Guest Review: Introducing A Reader To SciFi (Old Man’s War)

I love SciFi. Science Fiction has been a part of my reading life since the early days. That’s why I was very excited when a friend of mine who also happens to be a lifelong reader told me that she wanted to start reading SciFi! Y’all know her as FrenchFryWife a recent contributor to RedStarReviews with her Guest Review of The Likeness. After racking my brain for what book would be a good “Welcome To SciFi” book I handed her my copy of Old Man’s War by John Scalzi with only one request: Let me know what you think of your first SciFi book. 

Without further ado here are FrenchFryWife’s thoughts on her first SciFi book!

  
FrenchFryWife’s Review Of Old Man’s War by John Scalzi 

It only took three decades, but I finally read a Science Fiction novel. Old Man’s War by John Scalzi is a military SciFi adventure that takes elderly citizens of Earth and puts their consciousness into genetically modified bodies. In exchange for the fountain of youth (the bodies are basically immortal in terms of natural events), the seniors must serve at least two years with the Colonial Defense Forces. The CDF is a mysterious entity that protects and preserves the human species in all areas of space.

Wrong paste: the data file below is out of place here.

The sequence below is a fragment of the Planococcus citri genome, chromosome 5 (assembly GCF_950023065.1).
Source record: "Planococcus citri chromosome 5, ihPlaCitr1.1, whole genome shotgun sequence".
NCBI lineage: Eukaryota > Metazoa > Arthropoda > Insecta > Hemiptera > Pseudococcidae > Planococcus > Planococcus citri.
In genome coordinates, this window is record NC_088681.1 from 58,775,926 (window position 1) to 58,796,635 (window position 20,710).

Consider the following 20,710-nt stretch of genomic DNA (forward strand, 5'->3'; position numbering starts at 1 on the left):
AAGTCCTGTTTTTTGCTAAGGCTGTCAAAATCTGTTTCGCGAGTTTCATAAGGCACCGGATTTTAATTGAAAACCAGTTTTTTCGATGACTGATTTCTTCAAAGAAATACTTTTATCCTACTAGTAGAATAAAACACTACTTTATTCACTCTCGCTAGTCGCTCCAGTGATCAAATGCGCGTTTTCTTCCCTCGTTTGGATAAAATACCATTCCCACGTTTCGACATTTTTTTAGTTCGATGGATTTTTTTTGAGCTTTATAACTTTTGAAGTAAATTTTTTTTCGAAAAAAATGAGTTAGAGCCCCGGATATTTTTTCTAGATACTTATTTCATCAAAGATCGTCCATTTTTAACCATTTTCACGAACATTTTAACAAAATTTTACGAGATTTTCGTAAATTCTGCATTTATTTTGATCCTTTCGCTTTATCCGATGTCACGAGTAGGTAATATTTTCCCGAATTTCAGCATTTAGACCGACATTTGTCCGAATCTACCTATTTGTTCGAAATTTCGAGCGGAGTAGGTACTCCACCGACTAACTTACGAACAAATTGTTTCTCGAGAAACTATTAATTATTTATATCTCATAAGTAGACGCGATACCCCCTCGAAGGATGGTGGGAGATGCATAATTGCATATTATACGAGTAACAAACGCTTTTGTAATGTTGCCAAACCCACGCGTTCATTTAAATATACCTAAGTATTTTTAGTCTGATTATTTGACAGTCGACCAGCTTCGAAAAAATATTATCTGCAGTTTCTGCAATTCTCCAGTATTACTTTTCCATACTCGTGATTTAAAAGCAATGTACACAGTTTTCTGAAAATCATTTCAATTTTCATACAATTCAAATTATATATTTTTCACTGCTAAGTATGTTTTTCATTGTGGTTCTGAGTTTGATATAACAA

The story follows John Perry, a witty retired writer, as he says goodbye to his home planet and heads into battle with several races of aliens. The new universe is brutal and often cold-blooded. John grapples with his own humanity and really makes you think about how we interact with any group that is different from our own.

I’ve been hesitant to read SciFi because it seems intimidating from the outside. I’m not inclined towards astrophysics and was afraid the material would go over my head. However, Scalzi has found a great way of explaining the science to the average person without coming off as condescending. I was really fascinated by the CDF’s genetically modified bodies and amused by the trademarked features like BrainPal and SmartBlood.

Scalzi falters a bit with character development. Upon arriving at the new space station, John Perry makes a group of friends who call themselves the Old Farts. Reading their dialogue was a bit painful because they all have the same dry sense of humor. At times, it read like a page of snippy one-liners and a pat on the back. He eventually fleshes out a few characters, but I can’t even tell you the names of all the Old Farts because they blended together too easily.

Overall, I really enjoyed my first SciFi novel. I’ve already picked up the sequel (The Ghost Brigades) to see where the story goes. Old Man’s War is a fun, easy read that will get you thinking about what it really means to be human.

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